3. The main evidence is that I don't see any overt evidence of politicization in judicial rulings. But that's exactly what's behind this push by Brownback, isn't it?

  4. The makeup of the selection committed could be tweaked, perhaps increased slightly in size to allow wider representation, and the votes could be made public.

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Ware 1 year, 7 months ago

Good, Bozo, that you want the vote public. Please encourage to the Kansas Bar Ass'n to stop insisting on the secrecy of the vote. And how do you propose to "tweak" the commission's selection? The devil may be in those details so until you provide those details you have not satisfied the duty of those who criticize to offer something better.

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just_another_bozo_on_this_bus 1 year, 7 months ago

If you're endorsing Brownback's plan, you haven't offered anything better.

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Ware 1 year, 7 months ago

The JW editorial omits three crucial facts. The current Kansas Supreme Court selection process is (1) undemocratic, (2) extreme, and (3) secretive. 1. It selects high government officials with tremendous influence over the direction and content of our state's law (Supreme Court justices) in a process that gives about 10,000 people more power than everyone else in the state combined. 2. Kansas is extreme -- the only state that allows its bar to select a majority of its supreme court nominating commission. None of the other 49 states gives its bar so much power. Kansas stands alone.
3. Not only does the bar currently exercise a tremendous amount of power, but that power is exercised behind closed doors. The Nominating Commission’s votes are secret. There is no public record of who voted which way. This secrecy prevents journalists and other citizens from learning about crucial decisions in the selection of our highest judges. To learn more facts omitted by the JW, see http://www.kansas.com/2010/08/22/1457320/process-for-selecting-judges-is.html#ixzz0xR3EGEzp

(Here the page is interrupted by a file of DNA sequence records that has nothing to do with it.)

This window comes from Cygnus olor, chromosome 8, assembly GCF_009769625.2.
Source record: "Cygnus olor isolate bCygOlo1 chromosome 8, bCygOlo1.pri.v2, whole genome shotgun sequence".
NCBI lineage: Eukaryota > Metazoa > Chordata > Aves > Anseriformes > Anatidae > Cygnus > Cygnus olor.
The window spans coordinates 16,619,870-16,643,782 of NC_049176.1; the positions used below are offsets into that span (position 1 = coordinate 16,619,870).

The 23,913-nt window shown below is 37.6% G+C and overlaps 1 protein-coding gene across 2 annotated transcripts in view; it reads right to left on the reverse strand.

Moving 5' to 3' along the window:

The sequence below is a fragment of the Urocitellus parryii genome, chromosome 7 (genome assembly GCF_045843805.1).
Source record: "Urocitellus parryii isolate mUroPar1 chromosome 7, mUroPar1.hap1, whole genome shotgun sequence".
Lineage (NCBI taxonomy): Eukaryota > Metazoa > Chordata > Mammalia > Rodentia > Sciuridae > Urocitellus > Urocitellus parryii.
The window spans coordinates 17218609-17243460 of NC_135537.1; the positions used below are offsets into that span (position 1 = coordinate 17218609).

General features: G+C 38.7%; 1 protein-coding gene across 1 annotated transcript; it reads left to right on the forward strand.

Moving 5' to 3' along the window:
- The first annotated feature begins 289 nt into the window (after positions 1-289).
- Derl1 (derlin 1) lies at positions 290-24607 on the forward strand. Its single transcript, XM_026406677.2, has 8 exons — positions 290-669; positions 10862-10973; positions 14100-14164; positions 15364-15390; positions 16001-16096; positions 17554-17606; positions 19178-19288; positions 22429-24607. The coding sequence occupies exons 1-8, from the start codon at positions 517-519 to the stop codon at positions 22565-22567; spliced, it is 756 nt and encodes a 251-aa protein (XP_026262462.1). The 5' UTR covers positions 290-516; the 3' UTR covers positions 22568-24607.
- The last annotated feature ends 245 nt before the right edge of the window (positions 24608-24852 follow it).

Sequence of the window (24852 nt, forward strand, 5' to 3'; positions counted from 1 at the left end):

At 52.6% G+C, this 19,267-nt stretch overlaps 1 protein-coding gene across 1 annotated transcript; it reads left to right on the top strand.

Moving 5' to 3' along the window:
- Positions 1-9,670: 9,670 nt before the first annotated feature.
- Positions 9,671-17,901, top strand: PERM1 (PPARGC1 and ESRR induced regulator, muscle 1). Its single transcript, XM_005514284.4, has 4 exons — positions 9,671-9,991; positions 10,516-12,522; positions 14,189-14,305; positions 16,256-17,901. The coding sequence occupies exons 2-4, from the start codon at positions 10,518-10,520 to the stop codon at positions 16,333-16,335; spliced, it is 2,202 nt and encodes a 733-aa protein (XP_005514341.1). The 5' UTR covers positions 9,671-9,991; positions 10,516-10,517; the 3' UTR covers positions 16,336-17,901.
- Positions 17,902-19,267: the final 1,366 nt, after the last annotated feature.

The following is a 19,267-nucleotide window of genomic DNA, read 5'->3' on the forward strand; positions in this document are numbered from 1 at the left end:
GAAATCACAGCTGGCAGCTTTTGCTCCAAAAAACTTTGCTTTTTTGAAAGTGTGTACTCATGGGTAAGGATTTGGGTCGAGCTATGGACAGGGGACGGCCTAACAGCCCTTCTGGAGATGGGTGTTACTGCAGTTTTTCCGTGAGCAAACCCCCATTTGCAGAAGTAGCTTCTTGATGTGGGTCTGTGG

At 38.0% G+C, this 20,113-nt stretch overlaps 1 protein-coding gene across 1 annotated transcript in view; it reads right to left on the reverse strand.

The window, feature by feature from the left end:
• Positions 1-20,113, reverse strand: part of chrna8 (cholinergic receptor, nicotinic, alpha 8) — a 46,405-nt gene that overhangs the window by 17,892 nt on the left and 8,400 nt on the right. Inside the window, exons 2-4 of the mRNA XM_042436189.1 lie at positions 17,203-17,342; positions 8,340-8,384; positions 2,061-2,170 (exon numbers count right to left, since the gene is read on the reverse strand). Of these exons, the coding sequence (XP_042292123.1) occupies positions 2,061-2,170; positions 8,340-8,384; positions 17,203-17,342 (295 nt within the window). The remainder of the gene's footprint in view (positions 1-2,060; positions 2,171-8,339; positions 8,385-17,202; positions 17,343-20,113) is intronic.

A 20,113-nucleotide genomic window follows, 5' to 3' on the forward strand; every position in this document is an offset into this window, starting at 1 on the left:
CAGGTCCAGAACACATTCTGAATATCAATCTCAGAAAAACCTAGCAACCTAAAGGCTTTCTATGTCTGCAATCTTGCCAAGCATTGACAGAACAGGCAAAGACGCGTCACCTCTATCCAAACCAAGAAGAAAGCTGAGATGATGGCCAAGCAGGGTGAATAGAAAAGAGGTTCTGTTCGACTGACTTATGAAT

or http://papers.ssrn.com/sol3/papers.cfm?abstract_id=2129265

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just_another_bozo_on_this_bus 1 year, 7 months ago

All of those suggest that the process can be improved to make it more transparent and Democratic. They in no way suggest that scrapping it altogether in favor of a process that would be completely politicized would be an improvement.

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Ware 1 year, 7 months ago

Bozo, you say reform is needed so if you're going to criticize others' proposals for reform you need to come up with something better. What's your reform proposal?

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just_another_bozo_on_this_bus 1 year, 7 months ago

From my perspective, "reform" means making something better. By that definition, what Brownback proposes is not "reform." It's just overt politicization of the selection process.

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Cait McKnelly 1 year, 7 months ago

"There’s no reason to throw out a judicial selection system that has been working in Kansas for more than 50 years."

I can think of one and only one; what amounts to a power grab by the party of Sam Brownback (I refuse to dignify it with the name "Republican") by completely destroying the system of checks and balances.
Every judge in the state system comes up for review and is voted on by the entire electorate as to whether or not to retain or discharge them. That is democracy in action.